I had one of my last tests of nursing school today-- one of three HESI's (standardized nursing tests) that I have to take to finish up. It was my Gerontology specialty exam. I had to get an 850 to get the full 2.5 percent of the grade it would add. I got a 1047.
Each contributes a small portion to my grades in one of my two classes. At this point, though, it doesn't matter-- no matter how well or poorly I do on the HESI's, I have enough points to pass. I'm going to graduate nursing school this coming Wednesday, the day I also turn 50. Hot damn.
The picture at the top is of my last clinical group-- my last of the program. As I said when I posted it on my Facebook page, "Yes, they are as fun as they look. And yes, I am as tired as I look." I had driven my daughter and her friend to the airport at 3:30 a.m. for their 8th grade trip to Washington, D.C., then run home, changed and run to my 7 a.m. to 1 p.m. clinical. This last one was phenomenal. My teacher, Mrs. Johnson (back, far left) was great and I was trusted to give meds, including hanging IV bags, without my instructor looking over my shoulder. My last patient, an 81 year old Polish lady who'd lost a leg in World War II as a child, was very sweet and on two dozen different medicines. As I gave her nearly 20 between her eight and nine o'clock meds, I realized that I was completely confident in it, despite the fact that she spoke almost no English.
The picture is, though, tinged with a little sadness for me. One of that group, Hannah, a very nice girl from the Ukraine, dropped out just a few days before. Her grade was right on the edge, and she wanted to drop before the grade would count on her GPA. The good news is that she plans on taking summer school and completing the program.
I'll have a post on that group soon. Remarkable group.
After the test, we all hung out and talked. I was happy to see my friend Bisrat, who I became friends with when we took Nursing 101 together. He passed the first year with me, but dropped out at the end of the first semester this year. Students who drop out are guaranteed a slot back in the next year, one of the many great things about the program. He was there to make arrangements for that. I double-checked that he had my cell phone number and reminded him that he was welcome to any of my books he needed.
I know I've said it before, but it bears repeating. Recently, I finished a book I'd wanted to read for a long time, Andrew Chaikin's "A Man On the Moon: The Voyages of the Apollo Astronauts." The Apollo program, landing human beings on the moon, inspired and awed me. Chaikin's book tells the personal odysseys of the dozen men who walked the moons surface, and the stories of those who served with them and who supported them. One story that really moved me was that of Al Bean. He had given up hope of going to the moon-- he'd been relegated to the Skylab program, a program that would not come to fruition until years later. Bean did not know that Apollo 12 commander Pete Conrad had been lobbying for him. Conrad and Command Module pilot trained for Apollo 12, the second mission to the moon, with C.C. Williams, a Marine pilot. In 1967, Williams was killed in an air crash, and Conrad lobbied NASA again-- this time successfully-- to bring Bean on board. Bean had been one of Conrad's students in flight school in 1960, and had impressed Conrad with the tenacity with which he approached problems, refusing to give up until the problem was solved.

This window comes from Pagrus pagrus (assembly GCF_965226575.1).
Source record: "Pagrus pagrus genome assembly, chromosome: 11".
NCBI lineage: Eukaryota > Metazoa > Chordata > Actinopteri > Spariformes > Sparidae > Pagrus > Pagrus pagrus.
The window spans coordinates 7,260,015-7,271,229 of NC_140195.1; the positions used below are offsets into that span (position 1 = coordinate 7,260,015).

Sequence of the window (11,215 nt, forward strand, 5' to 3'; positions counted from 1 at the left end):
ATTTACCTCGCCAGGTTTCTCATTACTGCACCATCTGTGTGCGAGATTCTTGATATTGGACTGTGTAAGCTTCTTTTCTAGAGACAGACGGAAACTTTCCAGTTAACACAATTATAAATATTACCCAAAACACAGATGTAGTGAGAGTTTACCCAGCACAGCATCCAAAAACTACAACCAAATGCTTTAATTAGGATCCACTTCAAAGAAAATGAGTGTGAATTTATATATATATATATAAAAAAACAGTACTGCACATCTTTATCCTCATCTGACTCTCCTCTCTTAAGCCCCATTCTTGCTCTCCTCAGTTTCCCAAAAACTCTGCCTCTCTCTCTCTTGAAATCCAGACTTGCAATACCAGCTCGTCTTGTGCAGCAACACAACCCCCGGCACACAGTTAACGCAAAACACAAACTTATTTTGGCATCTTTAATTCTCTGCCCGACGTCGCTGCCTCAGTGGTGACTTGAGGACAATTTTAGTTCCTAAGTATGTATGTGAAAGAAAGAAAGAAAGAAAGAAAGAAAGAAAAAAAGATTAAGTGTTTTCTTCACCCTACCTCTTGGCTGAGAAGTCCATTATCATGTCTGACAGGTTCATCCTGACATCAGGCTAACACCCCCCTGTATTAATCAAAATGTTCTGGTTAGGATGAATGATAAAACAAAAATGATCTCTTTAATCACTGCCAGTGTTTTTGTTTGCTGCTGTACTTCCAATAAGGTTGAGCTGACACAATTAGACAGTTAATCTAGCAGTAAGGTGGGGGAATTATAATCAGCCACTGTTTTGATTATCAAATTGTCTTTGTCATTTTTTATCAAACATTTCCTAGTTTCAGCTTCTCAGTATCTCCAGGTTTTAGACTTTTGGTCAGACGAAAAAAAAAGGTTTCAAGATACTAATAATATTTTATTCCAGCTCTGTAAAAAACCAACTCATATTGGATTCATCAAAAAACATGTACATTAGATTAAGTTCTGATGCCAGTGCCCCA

While Dick Gordon circled the moon in the Command Module, Pete Conrad and Al Bean became the third and fourth people to walk the moon's surface. Later, Bean would remember that on the way home, he had a sense of accomplishment, but that a feeling of camaraderie and friendship with Conrad and Gordon-- friendships that lasted a lifetime-- was the strongest feeling.
These people whom I've accomplished this over the last few years-- sweated test results, overcome our fears to do things we never thought we were capable of, surviving personal, professional and financial crises together-- I know that I've bonded with them. I know that years after I start my nursing career, I'll still be friends with some, and always think fondly of all of them.
1. Tainted Love/Where Did Our Love Go- Soft Cell
2. Ring Of Fire- Johnny Cash
3. Texas Pulka- Jon Wayne Texas Funeral
4. Rats In the Cellar- Aerosmith
5. Carol- Chuck Berry
6. Flying Sorcery- Al Stewart
7. Hey Nineteen- Steely Dan
8. Dance Hall Days- Wang Chung
9. Blltzkreig Bop- The Ramones
10. We're An American Band- Grand Funk Railroad
1. Can you believe this one is 30 years old?
2.I saw a "Johnny Cash: Live At San Quentin" t-shirt at Target yesterday. Just a reminder that I have a birthday and graduation coming up, and that I wear size "large."
3. From the funniest album that came out in the eighties.
4. Love me some old Aerosmith
5. Still wonder how Chuck Berry felt about "Back To The Future;" Chuck learns all his licks from a suburban white boy.
6. From the wonderful "Year of the Cat" album.
7. This song's really grown on me over the years. I was 19 when it was a hit.
8. When this was first a hit in the mid-eighties, I thought the line "we was cool on craze" was "we was cool on Christ."
9. This song was used in "Detroit Rock City," one of my favorite movies.
10. A big hunk 'o seventies cheese-- and I like it.